The Bellarmine Museum at Fairfield University has extended its popular exhibition by Easton, Connecticut resident James Prosek. Entitled “Un-Natural History,” the exhibition features the artist’s watercolors, which impose witty and surreal elements on Audobon-style naturalist prints. Look closely at the cockatoo above and you’ll notice a Swiss Army Knife in place of head feathers.
Writes the museum in a release:
It is his capacity to look simultaneously at fact and folklore, science and myth, life and death that distinguishes Mr. Prosek as a writer and artist, as well as cinematographer. It is this same conflation of unusual talents and seemingly opposed interests that makes his exhibition at the Bellarmine so compelling. “James Prosek belongs in the pantheon of great American nature artists,” observed Anne Fadiman, renowned author, editor and professor of English at Yale. “But unlike most of them, he’s also a fine writer and an original thinker. In both his painting and his prose, he doesn’t just observe; he tweaks, plays, and, in effect, enters into dialogues with his subjects.”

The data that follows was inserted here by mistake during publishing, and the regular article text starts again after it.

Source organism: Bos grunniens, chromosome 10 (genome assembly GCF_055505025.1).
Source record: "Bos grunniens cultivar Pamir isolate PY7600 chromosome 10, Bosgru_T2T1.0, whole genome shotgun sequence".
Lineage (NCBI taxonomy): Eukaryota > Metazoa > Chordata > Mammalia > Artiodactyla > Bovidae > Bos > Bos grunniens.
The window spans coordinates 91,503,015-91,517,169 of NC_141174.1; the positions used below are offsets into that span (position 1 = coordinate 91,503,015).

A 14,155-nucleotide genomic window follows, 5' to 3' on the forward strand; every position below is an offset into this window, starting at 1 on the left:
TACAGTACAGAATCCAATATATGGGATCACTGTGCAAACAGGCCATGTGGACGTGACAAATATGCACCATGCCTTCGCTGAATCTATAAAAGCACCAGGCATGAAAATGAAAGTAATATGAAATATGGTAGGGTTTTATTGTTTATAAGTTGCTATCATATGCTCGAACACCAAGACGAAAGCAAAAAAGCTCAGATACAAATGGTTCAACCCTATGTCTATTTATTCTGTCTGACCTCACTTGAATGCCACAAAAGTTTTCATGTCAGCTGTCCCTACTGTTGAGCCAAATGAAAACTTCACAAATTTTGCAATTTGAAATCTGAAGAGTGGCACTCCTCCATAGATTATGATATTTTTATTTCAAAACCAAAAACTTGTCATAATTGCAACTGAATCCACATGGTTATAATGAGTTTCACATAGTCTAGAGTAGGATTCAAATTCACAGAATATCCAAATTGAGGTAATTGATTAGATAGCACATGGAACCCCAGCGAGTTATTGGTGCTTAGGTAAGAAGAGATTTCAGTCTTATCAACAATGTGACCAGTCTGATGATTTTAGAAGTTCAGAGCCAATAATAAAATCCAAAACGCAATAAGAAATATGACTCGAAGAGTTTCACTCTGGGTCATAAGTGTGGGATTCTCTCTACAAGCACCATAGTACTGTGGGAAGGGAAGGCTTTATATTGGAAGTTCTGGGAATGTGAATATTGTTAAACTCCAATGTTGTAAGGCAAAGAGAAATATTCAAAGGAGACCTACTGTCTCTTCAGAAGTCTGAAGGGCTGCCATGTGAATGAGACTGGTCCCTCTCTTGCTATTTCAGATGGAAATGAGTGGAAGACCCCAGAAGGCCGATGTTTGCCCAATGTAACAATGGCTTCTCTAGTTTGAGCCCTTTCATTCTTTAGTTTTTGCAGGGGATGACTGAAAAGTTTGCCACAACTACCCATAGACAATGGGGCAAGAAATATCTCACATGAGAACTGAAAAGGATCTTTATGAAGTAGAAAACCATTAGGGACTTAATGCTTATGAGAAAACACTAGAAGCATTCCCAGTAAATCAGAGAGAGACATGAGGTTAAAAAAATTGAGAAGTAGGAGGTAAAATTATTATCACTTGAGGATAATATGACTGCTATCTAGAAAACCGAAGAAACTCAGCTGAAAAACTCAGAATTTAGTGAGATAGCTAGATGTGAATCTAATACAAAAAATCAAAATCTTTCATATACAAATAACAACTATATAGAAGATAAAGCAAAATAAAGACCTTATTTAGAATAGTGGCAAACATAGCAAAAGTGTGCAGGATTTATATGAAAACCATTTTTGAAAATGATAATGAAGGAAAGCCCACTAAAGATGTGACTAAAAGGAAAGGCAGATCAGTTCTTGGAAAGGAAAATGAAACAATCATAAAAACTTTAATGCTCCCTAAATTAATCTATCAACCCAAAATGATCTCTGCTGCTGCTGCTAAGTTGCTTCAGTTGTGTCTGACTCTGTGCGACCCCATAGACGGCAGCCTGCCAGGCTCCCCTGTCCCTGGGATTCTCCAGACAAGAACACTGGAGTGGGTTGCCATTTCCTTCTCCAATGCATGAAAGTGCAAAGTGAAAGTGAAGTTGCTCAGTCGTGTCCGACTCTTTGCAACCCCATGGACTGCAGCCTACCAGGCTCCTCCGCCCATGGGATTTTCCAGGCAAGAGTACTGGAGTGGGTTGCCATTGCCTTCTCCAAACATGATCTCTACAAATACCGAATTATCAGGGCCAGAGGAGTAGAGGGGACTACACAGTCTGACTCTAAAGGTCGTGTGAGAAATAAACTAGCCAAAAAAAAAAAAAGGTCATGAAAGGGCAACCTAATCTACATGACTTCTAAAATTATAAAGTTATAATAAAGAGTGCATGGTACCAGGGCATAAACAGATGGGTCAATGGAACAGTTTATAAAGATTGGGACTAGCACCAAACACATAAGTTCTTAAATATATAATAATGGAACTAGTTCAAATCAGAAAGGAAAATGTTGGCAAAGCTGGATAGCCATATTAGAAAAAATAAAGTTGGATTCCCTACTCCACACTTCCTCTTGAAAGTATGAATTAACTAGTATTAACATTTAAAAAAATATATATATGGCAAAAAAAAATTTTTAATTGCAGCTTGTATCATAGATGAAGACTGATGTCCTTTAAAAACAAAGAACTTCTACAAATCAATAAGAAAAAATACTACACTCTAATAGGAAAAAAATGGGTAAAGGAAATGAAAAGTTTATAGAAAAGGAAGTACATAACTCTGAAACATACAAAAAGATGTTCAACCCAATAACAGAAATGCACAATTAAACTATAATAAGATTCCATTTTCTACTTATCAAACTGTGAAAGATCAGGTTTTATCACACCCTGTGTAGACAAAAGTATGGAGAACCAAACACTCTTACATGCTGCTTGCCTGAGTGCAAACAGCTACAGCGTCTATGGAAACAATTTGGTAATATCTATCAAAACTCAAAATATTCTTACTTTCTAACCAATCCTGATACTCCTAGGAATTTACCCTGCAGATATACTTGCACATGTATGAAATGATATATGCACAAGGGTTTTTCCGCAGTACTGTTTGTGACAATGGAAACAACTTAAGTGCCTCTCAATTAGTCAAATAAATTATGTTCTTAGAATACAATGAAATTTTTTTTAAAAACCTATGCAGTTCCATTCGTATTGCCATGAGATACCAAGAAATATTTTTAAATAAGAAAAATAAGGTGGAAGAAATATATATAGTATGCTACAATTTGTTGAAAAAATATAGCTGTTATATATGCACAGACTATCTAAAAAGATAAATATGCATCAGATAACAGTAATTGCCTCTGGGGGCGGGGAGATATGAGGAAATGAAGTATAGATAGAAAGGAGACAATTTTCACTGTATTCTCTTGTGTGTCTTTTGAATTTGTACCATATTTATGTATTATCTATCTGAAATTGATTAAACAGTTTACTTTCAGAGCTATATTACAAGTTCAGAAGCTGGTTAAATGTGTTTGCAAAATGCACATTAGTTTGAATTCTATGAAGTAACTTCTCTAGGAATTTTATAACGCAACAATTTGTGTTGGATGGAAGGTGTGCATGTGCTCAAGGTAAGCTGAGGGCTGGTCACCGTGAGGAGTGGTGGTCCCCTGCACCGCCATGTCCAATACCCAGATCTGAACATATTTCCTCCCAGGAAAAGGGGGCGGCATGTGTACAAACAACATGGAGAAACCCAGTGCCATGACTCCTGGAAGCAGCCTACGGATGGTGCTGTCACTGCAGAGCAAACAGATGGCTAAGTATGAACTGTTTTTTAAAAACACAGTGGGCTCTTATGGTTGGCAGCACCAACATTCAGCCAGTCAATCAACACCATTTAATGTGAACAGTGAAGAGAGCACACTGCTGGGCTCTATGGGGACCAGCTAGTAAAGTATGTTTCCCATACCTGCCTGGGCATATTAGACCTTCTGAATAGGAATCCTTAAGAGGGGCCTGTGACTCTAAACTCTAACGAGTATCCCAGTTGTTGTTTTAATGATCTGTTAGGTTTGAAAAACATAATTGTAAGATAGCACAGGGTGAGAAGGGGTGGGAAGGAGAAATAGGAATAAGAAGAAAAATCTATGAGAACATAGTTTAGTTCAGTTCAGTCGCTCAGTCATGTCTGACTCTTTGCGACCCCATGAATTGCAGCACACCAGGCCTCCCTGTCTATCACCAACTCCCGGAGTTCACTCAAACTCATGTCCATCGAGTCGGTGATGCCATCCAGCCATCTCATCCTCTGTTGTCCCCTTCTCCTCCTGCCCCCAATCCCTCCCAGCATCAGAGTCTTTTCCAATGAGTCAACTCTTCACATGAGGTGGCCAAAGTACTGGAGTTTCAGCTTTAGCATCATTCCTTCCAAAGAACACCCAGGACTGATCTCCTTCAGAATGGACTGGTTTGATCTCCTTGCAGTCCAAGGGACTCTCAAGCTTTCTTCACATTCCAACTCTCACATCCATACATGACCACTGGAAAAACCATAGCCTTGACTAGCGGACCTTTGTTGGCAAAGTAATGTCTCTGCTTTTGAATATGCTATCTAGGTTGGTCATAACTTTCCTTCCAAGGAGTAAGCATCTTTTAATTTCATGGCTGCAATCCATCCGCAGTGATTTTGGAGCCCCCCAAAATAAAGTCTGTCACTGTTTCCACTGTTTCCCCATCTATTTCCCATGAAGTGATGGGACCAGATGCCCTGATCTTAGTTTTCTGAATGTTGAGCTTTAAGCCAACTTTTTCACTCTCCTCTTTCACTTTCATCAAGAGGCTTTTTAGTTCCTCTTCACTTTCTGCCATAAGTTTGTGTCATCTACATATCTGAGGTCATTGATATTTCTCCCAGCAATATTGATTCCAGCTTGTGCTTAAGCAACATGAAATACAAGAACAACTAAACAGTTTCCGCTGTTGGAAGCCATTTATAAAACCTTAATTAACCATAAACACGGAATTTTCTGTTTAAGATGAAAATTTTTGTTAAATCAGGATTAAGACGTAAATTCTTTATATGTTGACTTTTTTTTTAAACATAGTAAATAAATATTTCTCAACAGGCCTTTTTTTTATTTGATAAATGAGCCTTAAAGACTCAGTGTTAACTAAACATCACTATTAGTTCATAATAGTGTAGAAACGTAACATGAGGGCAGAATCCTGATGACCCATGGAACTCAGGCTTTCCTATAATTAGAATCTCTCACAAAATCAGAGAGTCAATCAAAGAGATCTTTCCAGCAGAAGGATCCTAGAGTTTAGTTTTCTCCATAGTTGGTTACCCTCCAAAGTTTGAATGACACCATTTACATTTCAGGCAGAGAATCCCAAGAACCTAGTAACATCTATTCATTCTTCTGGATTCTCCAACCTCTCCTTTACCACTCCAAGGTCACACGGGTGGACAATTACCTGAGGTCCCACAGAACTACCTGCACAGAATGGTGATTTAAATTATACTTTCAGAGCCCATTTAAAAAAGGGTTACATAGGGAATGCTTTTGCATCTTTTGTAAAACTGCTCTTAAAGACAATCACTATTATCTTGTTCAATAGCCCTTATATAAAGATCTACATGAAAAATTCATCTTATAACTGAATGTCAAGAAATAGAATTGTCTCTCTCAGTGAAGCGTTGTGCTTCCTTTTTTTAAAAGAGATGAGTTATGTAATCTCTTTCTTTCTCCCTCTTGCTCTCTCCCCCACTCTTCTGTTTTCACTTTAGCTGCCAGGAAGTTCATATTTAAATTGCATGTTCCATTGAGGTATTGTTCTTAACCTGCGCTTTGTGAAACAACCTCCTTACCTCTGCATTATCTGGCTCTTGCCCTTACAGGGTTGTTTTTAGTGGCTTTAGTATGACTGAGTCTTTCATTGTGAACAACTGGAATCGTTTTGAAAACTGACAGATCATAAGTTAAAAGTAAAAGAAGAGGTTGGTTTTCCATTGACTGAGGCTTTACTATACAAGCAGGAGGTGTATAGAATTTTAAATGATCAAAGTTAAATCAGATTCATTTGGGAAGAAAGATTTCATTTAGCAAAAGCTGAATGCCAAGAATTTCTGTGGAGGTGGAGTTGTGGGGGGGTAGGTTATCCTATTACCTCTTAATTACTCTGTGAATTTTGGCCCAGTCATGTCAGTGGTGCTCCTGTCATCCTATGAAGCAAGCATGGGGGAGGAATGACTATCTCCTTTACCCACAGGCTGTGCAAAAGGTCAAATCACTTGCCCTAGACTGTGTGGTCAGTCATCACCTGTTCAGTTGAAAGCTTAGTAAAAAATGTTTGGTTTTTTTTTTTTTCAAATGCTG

“James Prosek: Un-Natural History” has been extended through January 27.